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What is the IRS (Internal Revenue Service)?

By R. Kayne
Updated Jun 04, 2024
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The Internal Revenue Service (IRS) is a United States government agency tasked with collecting yearly income tax from working residents and businesses. Most citizens pay income tax to the agency annually, though in some cases, quarterly prepayments are required for freelancers and businesses that exceed a given income threshold. The IRS is part of the Department of the Treasury.

Income and state taxes are based on the calendar year, with annual payments due no later than the following 15 April, in most cases. The process of submitting tax forms is called filing taxes. A request for an extension is acceptable, but estimated payments must accompany the extension request, which must be filed early.

IRS taxes are calculated on a sliding scale, with higher incomes commiserate with higher tax brackets. Though the exact tables change yearly, simply put, the more a person earns, the more he or she pays. For those paid hourly wages or earning a salary, estimated taxes are taken from each paycheck. At the end of the year, an individual may get a refund for overpayment, or be required to pay more tax if an insufficient amount was deducted throughout the year.

Income tax is based on net income, or the amount left after legally allowed deductions have been taken from the gross (total) income. A person who falls within the poverty bracket may not be required to pay income tax at all, while a modest salary of $50,000 US Dollars (USD) per year can end up costing the earner approximately 20% of his or her net income. Someone earning $120,000 USD annually might fall into a tax bracket closer to 25% of the net income.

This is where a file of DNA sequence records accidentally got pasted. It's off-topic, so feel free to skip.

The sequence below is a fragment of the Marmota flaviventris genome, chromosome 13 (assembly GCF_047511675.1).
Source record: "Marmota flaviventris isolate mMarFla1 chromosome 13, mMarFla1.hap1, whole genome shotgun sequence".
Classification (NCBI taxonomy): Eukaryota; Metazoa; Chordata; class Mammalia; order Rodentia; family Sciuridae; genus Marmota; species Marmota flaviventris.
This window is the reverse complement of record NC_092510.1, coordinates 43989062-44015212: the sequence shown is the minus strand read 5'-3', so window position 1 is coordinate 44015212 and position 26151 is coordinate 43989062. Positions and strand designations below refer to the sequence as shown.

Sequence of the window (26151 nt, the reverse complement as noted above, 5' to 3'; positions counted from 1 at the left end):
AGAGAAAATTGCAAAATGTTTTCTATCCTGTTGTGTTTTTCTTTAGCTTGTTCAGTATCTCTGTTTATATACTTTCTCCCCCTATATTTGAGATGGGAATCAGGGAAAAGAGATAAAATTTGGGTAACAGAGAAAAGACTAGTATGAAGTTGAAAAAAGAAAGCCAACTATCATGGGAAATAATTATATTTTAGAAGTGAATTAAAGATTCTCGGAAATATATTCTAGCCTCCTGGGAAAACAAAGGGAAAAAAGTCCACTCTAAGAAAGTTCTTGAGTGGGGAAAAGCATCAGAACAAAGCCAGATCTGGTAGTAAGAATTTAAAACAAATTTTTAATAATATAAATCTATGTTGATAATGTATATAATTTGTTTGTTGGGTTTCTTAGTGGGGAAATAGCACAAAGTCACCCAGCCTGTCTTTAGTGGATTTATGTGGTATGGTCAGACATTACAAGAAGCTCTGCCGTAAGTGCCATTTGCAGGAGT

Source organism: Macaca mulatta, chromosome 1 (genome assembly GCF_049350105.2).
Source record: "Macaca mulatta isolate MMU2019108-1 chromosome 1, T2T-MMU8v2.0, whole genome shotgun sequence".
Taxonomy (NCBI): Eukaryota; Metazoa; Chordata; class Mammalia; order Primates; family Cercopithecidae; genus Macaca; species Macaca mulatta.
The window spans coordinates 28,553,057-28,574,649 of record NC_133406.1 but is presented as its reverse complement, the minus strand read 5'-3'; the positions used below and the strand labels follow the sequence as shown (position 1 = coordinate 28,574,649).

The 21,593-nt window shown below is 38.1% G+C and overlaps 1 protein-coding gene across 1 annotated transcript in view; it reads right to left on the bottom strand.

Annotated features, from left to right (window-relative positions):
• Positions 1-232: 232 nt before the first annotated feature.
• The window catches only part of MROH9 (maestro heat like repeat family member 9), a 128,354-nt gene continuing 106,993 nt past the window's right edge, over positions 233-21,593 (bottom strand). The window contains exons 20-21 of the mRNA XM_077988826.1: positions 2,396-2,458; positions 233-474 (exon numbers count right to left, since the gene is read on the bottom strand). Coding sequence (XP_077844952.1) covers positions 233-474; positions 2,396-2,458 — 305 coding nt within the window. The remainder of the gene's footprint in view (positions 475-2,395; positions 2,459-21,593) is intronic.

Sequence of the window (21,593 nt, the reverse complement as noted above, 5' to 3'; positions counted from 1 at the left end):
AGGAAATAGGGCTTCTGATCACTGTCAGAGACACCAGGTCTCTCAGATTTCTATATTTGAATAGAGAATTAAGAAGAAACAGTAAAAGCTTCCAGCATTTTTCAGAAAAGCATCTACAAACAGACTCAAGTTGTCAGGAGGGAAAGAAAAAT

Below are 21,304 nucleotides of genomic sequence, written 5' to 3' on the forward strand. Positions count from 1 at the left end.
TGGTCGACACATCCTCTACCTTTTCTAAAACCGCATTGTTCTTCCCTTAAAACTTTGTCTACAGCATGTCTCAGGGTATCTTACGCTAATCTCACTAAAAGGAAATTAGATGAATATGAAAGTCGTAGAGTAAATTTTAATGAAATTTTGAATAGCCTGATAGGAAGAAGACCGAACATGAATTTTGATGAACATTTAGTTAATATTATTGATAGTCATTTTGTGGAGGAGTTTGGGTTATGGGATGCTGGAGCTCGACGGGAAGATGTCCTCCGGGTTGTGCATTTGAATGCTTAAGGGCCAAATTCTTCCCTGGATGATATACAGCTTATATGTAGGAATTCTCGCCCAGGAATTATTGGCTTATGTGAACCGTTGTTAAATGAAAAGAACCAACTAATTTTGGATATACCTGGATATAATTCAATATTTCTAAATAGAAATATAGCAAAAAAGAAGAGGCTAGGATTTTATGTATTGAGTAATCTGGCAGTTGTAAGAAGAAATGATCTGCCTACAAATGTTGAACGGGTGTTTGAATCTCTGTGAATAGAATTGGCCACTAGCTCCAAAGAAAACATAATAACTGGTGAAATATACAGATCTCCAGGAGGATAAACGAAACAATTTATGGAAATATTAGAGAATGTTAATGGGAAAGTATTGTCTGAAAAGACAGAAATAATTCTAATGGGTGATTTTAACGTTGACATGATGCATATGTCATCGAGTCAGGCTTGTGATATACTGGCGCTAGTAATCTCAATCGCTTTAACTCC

Following this logic, it would seem that a person or business making millions annually would pay the IRS an even higher percentage, but in cases of extremely high revenues, various accounting strategies, tax shelters, and write-offs can result in significant tax breaks, and in some cases, tax refunds. For this reason, the middle class is commonly said to shoulder the biggest tax burden.

Forerunner to the IRS was the Bureau of Internal Revenue, which President Lincoln started in 1862 with the help of Congress. Income tax was earmarked to pay for civil war expenses and was intended to be temporary. In 1872, the income tax was repealed, only to be enacted once again in 1894. While the Supreme Court challenged the constitutionality of the 1894 statute based on a technicality dealing with population density and appropriate taxation, the way was later cleared. Ratification of the 16th Amendment in 1913 removed the problematic language, opening the door to continuing income tax laws. The Bureau of Internal Revenue eventually became the Internal Revenue Service.

Along with income tax, state taxes must also be paid to the appropriate agency, where applicable. In states where state tax applies, it is withheld from each paycheck year round in addition to federal income tax. Since state tax is far less than federal, the amount withheld normally satisfies the requirement, and often a small refund may be in order for overpayment.